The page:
Like many people who like dogs, I cried unstoppably the first time I watched the movie Hachi, based on the real story about a dog who faithfully waits for his master's return sitting at a train station, until the day it dies.
The movie works not because it has an interesting or very complicated plot --in fact the story is as straight-forward as it can get: man finds dog/man keeps dog/man dies/dog waits for man/dog dies. That's it.
And yet the movie is emotionally charged because it resonates at a very primordial level. There's something about such a display of fidelity in an animal that we humans find incredibly moving. Possibly because it unconsciously reminds us that our success as a species is in no small part owed to our productive association with our four-legged friends.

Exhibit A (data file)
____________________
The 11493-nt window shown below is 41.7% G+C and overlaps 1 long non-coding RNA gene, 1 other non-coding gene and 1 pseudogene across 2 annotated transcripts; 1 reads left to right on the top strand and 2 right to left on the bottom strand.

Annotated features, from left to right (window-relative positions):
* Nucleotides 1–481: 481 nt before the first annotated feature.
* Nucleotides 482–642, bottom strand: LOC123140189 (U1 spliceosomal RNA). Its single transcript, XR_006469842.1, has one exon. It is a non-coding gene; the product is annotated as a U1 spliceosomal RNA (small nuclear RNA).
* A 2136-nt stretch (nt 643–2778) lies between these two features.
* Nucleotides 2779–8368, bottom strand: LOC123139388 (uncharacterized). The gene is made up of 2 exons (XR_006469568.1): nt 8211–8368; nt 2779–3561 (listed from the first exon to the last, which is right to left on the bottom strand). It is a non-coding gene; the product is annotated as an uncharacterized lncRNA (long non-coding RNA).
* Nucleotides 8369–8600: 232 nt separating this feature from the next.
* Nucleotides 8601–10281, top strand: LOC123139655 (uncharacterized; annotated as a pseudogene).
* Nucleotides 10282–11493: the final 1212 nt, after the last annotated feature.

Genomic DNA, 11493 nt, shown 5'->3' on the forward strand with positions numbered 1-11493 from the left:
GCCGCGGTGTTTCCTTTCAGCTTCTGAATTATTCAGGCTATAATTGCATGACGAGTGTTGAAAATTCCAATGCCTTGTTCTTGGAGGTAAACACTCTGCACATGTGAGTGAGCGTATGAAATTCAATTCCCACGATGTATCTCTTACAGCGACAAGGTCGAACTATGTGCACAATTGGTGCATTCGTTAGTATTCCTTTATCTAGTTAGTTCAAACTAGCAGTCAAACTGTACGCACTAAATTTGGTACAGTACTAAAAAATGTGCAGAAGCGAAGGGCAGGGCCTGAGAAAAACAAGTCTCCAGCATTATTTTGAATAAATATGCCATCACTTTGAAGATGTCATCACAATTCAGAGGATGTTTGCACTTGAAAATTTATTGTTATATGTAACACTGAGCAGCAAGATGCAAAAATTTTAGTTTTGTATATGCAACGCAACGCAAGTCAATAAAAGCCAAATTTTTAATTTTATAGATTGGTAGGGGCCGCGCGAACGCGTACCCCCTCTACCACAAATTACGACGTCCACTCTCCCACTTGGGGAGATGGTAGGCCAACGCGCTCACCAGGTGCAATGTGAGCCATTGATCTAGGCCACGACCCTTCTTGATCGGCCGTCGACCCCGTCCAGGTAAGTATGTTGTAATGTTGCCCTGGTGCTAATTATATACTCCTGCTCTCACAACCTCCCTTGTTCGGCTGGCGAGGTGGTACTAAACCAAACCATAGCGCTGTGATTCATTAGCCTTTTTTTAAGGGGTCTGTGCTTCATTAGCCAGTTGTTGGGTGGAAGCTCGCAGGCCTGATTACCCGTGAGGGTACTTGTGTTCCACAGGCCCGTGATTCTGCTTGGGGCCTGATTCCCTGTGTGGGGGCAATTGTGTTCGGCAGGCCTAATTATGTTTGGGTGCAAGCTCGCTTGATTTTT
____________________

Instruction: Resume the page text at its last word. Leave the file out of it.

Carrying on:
And with that in mind, I introduce you to Leāo (lion in Portuguese), a dog that has faitfully sit in front of his master's grave (tragically killed by the recent floods and mud slides in Brazil) for the last two days:
A dog, "Leao", sits for a second consecutive day, next to the grave of her owner, Cristina Maria Cesario Santana, who died in the week's catastrophic landslides in Brazil, at the cemetery in Teresopolis, near Rio de Janiero.
"(He) won't move from there eventhough we fed him outside (the cemetery). He sniffes at the grave and sits down again. And each time there's another burial he raises the head, as if thinking we're going to take his mistress out" said Marcio de Souza (cemetery caretakeer) to the Reforma newspaper.
There's probably a very good reason why Dog is the invert of God; and like all dog lovers in the world, I feel that if there are no dogs in heaven, then it's a place I don't have much interest in visiting.